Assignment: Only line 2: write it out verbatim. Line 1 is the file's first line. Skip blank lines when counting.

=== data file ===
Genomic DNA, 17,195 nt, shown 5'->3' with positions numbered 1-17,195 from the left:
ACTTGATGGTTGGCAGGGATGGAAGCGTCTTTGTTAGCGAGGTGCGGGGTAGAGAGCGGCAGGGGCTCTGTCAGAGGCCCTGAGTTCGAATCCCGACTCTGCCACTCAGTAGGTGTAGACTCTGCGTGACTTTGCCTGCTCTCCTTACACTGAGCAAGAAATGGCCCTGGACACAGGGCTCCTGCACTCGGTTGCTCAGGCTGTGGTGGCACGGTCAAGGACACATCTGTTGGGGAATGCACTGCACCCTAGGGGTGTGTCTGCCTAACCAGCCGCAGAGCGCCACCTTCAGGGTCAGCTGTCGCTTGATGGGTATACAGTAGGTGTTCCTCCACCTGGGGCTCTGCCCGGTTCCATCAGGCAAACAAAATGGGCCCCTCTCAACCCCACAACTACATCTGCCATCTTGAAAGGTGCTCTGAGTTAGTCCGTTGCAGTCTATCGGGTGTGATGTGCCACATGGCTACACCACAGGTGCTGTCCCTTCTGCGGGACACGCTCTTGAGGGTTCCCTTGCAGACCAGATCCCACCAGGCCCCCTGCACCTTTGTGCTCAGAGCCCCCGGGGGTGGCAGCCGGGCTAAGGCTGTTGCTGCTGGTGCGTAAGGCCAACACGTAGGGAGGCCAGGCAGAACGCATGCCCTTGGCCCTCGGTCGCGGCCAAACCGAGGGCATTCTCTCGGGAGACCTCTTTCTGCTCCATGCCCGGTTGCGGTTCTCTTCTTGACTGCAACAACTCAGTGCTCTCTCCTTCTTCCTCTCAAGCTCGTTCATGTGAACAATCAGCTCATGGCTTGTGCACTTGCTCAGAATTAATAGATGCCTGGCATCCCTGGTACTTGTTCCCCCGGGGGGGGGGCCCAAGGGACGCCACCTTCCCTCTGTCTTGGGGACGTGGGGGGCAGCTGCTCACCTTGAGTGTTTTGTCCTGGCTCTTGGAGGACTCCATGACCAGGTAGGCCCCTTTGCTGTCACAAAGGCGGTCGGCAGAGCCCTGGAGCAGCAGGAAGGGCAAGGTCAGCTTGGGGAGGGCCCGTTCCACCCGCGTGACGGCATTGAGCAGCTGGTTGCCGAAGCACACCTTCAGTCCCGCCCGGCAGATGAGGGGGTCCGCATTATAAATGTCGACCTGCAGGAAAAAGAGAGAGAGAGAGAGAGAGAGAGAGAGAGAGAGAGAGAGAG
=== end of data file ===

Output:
ACTTGATGGTTGGCAGGGATGGAAGCGTCTTTGTTAGCGAGGTGCGGGGTAGAGAGCGGCAGGGGCTCTGTCAGAGGCCCTGAGTTCGAATCCCGACTCTGCCACTCAGTAGGTGTAGACTCTGCGTGACTTTGCCTGCTCTCCTTACACTGAGCAAGAAATGGCCCTGGACACAGGGCTCCTGCACTCGGTTGCTCAGGCTGTGGTGGCACGGTCAAGGACACATCTGTTGGGGAATGCACTGCACCCTAGGGGTGTGTCTGCCTAACCAGCCGCAGAGCGCCACCTTCAGGGTCAGCTGTCGCTTGATGGGTATACAGTAGGTGTTCCTCCACCTGGGGCTCTGCCCGGTTCCATCAGGCAAACAAAATGGGCCCCTCTCAACCCCACAACTACATCTGCCATCTTGAAAGGTGCTCTGAGTTAGTCCGTTGCAGTCTATCGGGTGTGATGTGCCACATGGCTACACCACAGGTGCTGTCCCTTCTGCGGGACACGCTCTTGAGGGTTCCCTTGCAGACCAGATCCCACCAGGCCCCCTGCACCTTTGTGCTCAGAGCCCCCGGGGGTGGCAGCCGGGCTAAGGCTGTTGCTGCTGGTGCGTAAGGCCAACACGTAGGGAGGCCAGGCAGAACGCATGCCCTTGGCCCTCGGTCGCGGCCAAACCGAGGGCATTCTCTCGGGAGACCTCTTTCTGCTCCATGCCCGGTTGCGGTTCTCTTCTTGACTGCAACAACTCAGTGCTCTCTCCTTCTTCCTCTCAAGCTCGTTCATGTGAACAATCAGCTCATGGCTTGTGCACTTGCTCAGAATTAATAGATGCCTGGCATCCCTGGTACTTGTTCCCCCGGGGGGGGGGCCCAAGGGACGCCACCTTCCCTCTGTCTTGGGGACGTGGGGGGCAGCTGCTCACCTTGAGTGTTTTGTCCTGGCTCTTGGAGGACTCCATGACCAGGTAGGCCCCTTTGCTGTCACAAAGGCGGTCGGCAGAGCCCTGGAGCAGCAGGAAGGGCAAGGTCAGCTTGGGGAGGGCCCGTTCCACCCGCGTGACGGCATTGAGCAGCTGGTTGCCGAAGCACACCTTCAGTCCCGCCCGGCAGATGAGGGGGTCCGCATTATAAATGTCGACCTGCAGGAAAAAGAGAGAGAGAGAGAGAGAGAGAGAGAGAGAGAGAGAGAGAG